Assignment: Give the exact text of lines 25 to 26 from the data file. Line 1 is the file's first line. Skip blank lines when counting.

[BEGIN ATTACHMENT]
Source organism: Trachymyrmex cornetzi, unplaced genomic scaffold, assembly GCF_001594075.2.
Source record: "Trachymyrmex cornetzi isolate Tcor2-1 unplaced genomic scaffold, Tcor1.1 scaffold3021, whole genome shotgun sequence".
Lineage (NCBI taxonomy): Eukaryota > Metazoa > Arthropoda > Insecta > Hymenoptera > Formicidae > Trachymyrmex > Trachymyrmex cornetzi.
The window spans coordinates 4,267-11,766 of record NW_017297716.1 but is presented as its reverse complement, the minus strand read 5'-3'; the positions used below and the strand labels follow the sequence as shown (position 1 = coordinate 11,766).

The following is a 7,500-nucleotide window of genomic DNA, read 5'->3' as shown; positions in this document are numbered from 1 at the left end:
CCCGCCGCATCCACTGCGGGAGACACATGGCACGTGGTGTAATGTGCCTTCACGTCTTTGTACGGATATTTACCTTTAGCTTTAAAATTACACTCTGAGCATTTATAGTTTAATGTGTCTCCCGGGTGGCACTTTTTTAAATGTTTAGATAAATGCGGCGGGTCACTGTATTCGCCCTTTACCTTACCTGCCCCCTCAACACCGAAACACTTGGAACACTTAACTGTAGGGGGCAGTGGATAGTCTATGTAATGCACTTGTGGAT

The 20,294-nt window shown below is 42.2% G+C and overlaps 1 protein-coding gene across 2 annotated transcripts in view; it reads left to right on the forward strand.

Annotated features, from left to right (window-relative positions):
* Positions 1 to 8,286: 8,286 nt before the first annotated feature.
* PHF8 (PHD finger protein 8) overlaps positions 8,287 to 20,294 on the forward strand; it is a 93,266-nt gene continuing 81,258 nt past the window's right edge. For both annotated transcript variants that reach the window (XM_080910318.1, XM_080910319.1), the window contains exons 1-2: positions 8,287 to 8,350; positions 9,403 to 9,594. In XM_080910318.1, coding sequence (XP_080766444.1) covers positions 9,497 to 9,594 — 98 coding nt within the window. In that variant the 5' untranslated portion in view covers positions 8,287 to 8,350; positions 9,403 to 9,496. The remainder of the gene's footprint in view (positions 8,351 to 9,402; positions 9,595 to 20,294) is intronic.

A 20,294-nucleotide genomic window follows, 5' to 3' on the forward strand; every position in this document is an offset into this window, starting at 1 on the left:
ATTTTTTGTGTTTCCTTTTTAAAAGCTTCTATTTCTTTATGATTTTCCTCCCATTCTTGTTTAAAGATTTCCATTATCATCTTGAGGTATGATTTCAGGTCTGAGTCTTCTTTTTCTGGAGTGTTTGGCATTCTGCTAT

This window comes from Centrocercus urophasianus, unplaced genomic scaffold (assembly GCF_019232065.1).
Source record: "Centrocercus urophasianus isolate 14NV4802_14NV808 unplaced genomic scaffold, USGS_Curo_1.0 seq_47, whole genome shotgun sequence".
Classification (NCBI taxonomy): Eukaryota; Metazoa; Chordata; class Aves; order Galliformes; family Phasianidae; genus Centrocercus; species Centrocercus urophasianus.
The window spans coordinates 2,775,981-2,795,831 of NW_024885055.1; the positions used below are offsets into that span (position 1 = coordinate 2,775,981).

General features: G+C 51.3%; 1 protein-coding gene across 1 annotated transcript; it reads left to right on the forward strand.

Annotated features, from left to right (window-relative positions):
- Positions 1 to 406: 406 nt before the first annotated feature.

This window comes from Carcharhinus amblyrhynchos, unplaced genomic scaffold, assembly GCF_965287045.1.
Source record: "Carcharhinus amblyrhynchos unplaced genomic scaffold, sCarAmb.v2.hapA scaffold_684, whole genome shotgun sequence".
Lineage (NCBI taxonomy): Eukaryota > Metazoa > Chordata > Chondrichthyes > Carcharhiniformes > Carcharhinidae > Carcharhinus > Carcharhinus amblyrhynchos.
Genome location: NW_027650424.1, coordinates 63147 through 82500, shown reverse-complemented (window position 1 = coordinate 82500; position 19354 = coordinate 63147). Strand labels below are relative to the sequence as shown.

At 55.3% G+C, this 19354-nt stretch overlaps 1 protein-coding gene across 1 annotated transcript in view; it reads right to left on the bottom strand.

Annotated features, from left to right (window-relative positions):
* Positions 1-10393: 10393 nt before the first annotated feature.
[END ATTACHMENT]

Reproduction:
Annotated features, from left to right (window-relative positions):
* Positions 1-10393: 10393 nt before the first annotated feature.